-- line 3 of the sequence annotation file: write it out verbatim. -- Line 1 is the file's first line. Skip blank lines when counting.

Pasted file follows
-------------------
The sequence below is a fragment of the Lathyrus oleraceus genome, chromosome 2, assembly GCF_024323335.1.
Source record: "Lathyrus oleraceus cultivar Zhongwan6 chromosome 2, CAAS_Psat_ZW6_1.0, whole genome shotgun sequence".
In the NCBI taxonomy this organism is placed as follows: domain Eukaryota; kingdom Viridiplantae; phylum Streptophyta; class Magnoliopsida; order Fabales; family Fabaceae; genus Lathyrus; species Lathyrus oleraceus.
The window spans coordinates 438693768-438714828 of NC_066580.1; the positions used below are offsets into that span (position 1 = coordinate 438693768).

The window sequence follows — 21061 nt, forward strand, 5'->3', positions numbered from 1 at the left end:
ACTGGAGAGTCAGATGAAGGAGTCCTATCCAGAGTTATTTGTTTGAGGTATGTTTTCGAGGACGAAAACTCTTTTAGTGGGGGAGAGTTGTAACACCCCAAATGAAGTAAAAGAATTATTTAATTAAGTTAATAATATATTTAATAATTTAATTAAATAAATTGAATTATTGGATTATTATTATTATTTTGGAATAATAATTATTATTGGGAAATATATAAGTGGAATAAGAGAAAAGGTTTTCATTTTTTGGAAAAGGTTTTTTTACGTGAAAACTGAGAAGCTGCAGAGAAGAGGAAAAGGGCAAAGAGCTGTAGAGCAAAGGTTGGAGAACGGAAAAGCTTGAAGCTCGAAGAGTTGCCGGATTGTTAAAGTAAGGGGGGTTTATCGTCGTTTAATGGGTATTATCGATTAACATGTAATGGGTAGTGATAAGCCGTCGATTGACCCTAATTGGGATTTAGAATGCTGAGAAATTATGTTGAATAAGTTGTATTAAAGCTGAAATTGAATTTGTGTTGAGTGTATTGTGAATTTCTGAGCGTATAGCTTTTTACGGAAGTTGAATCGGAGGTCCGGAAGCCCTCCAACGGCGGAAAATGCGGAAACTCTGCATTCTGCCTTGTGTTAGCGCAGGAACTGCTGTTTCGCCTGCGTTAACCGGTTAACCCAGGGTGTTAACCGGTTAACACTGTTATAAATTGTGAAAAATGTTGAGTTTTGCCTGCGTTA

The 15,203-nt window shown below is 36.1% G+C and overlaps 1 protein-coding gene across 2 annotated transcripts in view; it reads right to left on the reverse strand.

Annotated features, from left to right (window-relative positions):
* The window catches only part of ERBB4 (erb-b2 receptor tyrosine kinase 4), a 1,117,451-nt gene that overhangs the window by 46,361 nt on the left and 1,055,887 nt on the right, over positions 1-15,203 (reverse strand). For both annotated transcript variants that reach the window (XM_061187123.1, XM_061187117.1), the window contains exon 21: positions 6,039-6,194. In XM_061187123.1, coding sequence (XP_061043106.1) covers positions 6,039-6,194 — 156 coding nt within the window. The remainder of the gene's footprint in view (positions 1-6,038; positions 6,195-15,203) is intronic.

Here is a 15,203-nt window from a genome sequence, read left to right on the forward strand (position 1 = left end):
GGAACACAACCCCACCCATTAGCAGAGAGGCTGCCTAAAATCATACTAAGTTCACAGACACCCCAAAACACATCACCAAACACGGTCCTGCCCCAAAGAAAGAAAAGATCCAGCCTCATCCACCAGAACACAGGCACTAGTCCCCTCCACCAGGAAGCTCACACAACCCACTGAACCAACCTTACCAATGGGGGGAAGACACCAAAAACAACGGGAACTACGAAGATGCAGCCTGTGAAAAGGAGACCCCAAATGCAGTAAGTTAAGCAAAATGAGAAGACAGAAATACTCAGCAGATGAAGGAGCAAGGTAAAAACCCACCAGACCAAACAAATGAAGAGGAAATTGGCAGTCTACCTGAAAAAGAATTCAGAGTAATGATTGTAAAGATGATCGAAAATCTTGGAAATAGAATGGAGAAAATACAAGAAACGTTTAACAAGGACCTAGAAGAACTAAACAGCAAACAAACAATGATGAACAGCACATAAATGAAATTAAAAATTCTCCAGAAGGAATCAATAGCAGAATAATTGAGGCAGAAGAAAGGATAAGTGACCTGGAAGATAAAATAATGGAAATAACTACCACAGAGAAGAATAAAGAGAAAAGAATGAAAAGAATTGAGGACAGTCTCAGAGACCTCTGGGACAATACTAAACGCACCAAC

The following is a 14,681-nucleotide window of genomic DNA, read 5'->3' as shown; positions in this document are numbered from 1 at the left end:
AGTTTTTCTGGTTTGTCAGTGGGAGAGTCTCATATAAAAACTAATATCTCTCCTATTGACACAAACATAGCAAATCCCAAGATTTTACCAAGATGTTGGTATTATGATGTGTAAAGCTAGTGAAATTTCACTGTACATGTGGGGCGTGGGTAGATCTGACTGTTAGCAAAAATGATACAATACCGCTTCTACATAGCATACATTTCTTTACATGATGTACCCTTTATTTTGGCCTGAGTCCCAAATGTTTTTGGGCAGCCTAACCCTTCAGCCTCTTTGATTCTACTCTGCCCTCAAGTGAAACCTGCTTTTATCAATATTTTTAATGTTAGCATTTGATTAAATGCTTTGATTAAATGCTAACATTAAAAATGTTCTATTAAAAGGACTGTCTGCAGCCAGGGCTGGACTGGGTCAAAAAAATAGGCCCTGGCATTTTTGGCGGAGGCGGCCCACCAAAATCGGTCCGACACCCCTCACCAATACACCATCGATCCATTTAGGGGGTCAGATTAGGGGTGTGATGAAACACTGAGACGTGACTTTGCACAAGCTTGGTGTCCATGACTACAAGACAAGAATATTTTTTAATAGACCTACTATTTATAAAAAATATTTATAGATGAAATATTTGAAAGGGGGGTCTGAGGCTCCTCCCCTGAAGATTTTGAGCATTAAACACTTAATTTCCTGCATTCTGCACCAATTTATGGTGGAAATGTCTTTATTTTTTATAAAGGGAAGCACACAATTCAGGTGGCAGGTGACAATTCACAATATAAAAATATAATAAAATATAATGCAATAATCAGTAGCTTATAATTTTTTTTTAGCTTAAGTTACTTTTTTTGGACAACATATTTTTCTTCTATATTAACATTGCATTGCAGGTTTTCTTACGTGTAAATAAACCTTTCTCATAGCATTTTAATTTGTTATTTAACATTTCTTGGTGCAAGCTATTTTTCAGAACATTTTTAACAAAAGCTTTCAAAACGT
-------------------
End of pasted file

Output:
In the NCBI taxonomy this organism is placed as follows: domain Eukaryota; kingdom Viridiplantae; phylum Streptophyta; class Magnoliopsida; order Fabales; family Fabaceae; genus Lathyrus; species Lathyrus oleraceus.